While reducing oversight on some products, the proposal is suggesting increased oversight on others. These products may require a level of evidence similar to what is needed for drugs. Requiring this level of evidence, necessary for products developed in a lab, is not reasonable for NHPs when considering their safe nature and long history of use. This will result in the loss of some products from store shelves.
If the proposed changes go through, the impact on the products you love will be significant. For some products, the companies that make NHPs could face increased costs in providing the drug-level evidence required. Some products may no longer be available while the industry tests and transitions to the new regulations, and will be more expensive when they return. Others may simply disappear forever. This could include products like natural herbal remedies, cough and cold products, and probiotics, among others. This change will also hamper innovation and the development of new products.
When the Natural Health Products Regulations were developed, the Standing Committee on Health consulted experts in the field and performed a rigorous review of what types of evidence would be needed to support these products. They agreed that many sources of evidence, including traditional use, did support the safety and efficacy of these products. Requiring a drug level of evidence, necessary for products developed in a lab, is not reasonable for NHPs when considering their safe nature and their use without oversight from a health care practitioner.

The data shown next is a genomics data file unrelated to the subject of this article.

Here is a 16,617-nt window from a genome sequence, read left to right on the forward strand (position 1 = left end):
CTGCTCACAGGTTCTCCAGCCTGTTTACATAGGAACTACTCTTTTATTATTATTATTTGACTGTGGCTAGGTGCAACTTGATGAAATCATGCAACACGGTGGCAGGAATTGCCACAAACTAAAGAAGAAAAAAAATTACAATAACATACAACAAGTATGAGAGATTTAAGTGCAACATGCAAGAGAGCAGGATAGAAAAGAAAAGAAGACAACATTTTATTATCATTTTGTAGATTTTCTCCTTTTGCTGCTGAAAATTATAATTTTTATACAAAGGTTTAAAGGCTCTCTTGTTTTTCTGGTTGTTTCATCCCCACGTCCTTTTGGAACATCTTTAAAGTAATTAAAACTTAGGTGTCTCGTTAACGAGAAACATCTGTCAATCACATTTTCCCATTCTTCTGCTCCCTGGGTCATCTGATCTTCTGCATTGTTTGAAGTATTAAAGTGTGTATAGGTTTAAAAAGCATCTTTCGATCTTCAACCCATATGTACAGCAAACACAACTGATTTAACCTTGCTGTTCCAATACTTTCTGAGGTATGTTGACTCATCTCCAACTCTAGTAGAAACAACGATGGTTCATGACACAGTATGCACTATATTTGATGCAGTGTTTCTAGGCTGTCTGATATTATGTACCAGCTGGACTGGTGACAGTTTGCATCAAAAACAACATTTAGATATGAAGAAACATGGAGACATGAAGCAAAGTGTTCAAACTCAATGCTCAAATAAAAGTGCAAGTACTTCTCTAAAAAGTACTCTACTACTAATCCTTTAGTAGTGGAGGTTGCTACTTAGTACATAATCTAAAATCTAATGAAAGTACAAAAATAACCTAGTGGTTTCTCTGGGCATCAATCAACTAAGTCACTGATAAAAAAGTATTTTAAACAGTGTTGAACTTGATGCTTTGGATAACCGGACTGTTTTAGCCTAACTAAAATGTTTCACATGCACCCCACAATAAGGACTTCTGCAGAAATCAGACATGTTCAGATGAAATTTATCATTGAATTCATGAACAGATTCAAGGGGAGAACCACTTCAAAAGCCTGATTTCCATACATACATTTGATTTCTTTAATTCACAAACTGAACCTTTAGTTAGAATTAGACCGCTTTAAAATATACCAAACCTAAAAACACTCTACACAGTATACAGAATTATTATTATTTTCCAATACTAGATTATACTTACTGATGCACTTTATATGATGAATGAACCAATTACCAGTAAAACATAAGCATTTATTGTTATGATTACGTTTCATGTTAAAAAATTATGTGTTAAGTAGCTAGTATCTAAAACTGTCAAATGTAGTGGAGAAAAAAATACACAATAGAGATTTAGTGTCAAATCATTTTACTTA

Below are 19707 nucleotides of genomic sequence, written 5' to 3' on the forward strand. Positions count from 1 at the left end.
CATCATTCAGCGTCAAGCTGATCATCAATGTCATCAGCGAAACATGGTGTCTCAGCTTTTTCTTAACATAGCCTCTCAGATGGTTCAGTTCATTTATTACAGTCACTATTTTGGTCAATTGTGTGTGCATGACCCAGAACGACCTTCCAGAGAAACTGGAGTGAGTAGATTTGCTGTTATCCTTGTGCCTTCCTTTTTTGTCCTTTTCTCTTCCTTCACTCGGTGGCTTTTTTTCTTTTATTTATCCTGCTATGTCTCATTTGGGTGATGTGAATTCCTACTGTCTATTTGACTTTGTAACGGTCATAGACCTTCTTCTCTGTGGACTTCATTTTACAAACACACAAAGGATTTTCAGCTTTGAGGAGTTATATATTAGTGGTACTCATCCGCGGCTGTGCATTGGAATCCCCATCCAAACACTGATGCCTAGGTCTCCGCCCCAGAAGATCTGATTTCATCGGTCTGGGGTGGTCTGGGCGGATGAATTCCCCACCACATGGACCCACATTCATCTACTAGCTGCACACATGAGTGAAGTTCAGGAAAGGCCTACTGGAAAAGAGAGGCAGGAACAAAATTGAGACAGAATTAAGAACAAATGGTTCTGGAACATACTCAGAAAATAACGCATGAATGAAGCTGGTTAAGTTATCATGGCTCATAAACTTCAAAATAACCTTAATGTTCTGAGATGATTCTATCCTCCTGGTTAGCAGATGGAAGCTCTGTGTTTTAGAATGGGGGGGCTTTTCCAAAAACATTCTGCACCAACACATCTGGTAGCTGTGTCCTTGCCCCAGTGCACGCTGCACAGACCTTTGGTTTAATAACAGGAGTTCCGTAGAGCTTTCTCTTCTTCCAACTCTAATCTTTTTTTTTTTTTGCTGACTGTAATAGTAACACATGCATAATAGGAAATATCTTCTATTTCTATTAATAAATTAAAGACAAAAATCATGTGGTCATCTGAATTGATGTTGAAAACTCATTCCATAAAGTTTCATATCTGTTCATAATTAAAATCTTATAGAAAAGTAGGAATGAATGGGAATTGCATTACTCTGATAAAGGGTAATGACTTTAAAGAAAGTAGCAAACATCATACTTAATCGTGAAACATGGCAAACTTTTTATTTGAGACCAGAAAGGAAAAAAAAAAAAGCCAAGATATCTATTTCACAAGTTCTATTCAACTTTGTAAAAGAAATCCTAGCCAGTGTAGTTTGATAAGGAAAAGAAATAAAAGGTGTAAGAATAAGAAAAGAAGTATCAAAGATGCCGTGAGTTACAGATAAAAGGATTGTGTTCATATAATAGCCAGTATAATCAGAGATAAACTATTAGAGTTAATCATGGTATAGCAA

The level of evidence required depends on the claim being made, the overall risk of the product, and the condition it is being used for. A product such as a multivitamin that makes a claim, “helps with the maintenance of good health,” will have to provide different evidence than an omega-3 supplement that makes the claim, “helps to reduce serum triglycerides and support brain function.” NHPs also include many traditional medicines (Traditional Chinese Medicine and Ayurvedic Medicine, for example) that have been safely used for thousands of years. Suddenly requiring these products to be supported by modern research to accommodate the modernization of regulation does not respect the cultural heritage behind these products.
NHPs are required to provide evidence to support all health claims made, and Health Canada reviews all claims made before approving each product. The company making the product is required to submit an appropriate amount of evidence to support the efficacy of the NHP. The amount of evidence required varies depending on the proposed health claim(s), but sufficient information must be provided before Health Canada will approve the use of a health claim. Details on the approved claims for a product can be found by looking up the product’s NPN on the Licensed Natural Health Products Database.